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All in the Family

Culture and cost place care of seniors on offspring's shoulders

By Susan Essoyan

LAST UPDATED: 3:32 p.m. HST, Nov 18, 2010

Even at 98, suffering from dementia and no longer able to bathe or dress herself, Harriet Matsuyama has the carefully drawn eyebrows of a lady who wants to look her best.

Her only daughter, Suzanne Kobe, knows appearances matter to her mother. That was always a point of contention between them.

"We never got along," Kobe declared with disarming frankness. "She likes everything neat and nice. She likes you all dressed up, prim and proper."

Despite their differences, for five years now, Kobe's life has revolved around caring for her frail, 92-pound mother. Once a self-reliant person who pulled apart and fixed lamps and anything else that broke, Matsuyama is now completely dependent. Kobe cooks and serves her meals, keeps her clean and her house tidy, and stays over every night to make sure she is OK.

"It's become a 24/7 job," said Kobe, who also helps look after her 9-year-old grandson. "My mom said she's going to live to be 100 -- I don't know if that's a threat," she added with a laugh.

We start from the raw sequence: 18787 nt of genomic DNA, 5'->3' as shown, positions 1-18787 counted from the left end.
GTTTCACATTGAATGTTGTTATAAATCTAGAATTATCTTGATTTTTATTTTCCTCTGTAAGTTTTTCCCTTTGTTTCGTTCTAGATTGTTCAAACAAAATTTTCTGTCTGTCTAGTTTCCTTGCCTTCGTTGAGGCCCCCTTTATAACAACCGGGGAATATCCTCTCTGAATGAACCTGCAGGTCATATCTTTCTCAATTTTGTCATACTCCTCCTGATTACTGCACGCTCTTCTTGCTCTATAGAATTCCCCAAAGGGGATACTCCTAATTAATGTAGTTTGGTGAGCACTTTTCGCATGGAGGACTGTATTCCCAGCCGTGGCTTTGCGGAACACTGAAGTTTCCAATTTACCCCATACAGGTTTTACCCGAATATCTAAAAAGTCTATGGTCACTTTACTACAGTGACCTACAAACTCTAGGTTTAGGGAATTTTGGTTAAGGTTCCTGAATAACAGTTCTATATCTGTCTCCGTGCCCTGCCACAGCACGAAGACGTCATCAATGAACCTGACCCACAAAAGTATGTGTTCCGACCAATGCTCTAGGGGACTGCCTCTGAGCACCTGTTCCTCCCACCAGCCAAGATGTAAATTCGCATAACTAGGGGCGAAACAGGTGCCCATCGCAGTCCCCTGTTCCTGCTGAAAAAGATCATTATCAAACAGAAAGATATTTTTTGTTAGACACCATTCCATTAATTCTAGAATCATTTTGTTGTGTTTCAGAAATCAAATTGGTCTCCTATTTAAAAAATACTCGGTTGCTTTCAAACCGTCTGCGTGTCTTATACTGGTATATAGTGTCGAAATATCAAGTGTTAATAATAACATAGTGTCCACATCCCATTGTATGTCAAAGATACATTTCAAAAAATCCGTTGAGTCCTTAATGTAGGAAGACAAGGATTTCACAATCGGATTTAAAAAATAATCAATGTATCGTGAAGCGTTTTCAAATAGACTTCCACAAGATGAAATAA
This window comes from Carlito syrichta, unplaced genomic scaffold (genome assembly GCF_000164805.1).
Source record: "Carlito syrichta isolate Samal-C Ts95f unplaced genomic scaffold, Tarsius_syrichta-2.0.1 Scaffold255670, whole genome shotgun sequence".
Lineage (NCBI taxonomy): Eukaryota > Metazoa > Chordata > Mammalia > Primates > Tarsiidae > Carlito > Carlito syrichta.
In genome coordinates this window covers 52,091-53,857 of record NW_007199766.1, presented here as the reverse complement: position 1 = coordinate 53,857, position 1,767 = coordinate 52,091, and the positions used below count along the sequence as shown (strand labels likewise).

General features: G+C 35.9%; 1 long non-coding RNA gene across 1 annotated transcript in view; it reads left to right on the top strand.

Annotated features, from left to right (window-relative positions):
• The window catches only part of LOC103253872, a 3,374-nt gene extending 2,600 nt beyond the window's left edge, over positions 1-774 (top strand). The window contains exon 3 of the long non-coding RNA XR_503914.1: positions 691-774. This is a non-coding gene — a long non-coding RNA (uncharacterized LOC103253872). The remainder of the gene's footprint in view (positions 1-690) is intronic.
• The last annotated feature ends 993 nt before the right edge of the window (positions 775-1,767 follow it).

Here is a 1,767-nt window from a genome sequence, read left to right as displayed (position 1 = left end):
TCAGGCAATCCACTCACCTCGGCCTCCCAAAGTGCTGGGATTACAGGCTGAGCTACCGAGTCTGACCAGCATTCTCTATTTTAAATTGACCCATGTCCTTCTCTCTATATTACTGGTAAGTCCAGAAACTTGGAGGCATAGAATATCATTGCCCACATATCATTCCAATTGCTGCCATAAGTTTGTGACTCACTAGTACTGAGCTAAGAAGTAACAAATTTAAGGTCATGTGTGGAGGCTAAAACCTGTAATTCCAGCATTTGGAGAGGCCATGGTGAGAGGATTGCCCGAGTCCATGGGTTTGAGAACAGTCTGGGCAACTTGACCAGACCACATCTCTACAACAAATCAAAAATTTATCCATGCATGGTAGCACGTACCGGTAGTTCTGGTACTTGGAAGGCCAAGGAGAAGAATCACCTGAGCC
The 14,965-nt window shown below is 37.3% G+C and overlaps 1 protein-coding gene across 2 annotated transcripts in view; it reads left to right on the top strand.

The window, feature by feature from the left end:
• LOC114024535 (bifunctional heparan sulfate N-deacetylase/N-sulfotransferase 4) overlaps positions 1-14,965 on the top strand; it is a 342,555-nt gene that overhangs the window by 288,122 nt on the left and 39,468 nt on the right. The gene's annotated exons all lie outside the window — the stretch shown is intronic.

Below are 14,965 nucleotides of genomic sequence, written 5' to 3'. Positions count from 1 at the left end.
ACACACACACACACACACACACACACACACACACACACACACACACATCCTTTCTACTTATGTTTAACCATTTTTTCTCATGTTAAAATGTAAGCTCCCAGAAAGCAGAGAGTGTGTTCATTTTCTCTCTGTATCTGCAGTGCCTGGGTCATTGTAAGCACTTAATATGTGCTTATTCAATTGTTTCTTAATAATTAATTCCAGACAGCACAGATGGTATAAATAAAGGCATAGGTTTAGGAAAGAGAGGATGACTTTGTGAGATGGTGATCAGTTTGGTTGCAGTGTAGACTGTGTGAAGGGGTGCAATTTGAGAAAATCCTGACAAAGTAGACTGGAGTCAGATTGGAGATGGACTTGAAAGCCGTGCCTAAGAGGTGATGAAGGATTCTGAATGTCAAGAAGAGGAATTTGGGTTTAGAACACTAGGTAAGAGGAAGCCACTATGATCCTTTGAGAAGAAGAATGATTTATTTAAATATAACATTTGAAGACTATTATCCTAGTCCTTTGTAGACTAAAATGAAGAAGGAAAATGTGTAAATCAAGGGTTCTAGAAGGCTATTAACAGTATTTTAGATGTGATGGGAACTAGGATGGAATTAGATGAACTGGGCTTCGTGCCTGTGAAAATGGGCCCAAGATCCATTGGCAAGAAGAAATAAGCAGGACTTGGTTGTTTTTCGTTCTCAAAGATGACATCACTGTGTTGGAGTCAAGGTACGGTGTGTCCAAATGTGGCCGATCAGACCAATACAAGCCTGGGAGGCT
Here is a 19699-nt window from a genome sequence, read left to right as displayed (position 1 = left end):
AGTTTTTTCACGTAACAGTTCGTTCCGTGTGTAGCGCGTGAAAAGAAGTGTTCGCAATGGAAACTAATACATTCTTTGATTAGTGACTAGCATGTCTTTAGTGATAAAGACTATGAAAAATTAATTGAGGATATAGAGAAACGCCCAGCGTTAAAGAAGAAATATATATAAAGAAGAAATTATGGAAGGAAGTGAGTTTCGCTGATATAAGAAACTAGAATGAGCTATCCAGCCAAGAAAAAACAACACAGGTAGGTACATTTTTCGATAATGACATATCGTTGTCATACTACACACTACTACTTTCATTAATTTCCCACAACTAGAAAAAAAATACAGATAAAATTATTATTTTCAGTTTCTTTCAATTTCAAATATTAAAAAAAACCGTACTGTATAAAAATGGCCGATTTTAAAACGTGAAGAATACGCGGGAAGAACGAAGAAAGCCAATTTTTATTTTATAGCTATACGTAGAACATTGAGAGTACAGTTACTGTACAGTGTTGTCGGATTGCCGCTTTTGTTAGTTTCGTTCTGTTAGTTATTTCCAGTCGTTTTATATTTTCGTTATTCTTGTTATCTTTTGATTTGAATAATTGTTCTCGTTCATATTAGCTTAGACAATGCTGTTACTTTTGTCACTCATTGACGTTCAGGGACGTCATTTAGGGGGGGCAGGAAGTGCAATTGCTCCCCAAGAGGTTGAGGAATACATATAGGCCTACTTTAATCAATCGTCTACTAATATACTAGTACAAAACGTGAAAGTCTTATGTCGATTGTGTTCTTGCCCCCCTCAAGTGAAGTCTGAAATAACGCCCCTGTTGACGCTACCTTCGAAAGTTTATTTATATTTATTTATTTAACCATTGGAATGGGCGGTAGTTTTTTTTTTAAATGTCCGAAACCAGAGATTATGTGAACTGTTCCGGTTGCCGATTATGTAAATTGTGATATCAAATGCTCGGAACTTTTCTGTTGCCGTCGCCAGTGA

More and more people will find themselves in Kobe's situation as the population bulge of Hawaii's baby boom generation moves into the ranks of the elderly. Already, a quarter of Hawaii households have at least one person caring for an older adult, according to a survey conducted for the state Legislature. As people live longer, extended families will stretch further, with more generations needing care.

In the past, most senior citizens tended to retire, live a few years, then die before reaching the point of needing long-term care. Those who lived longer could usually count on lots of offspring to look after them. That is no longer the case. Baby boomers have fewer kids and rockier marriages than their parents did and are more likely to wind up alone in their twilight years. Also, Hawaii's children often make their lives an ocean away from their parents.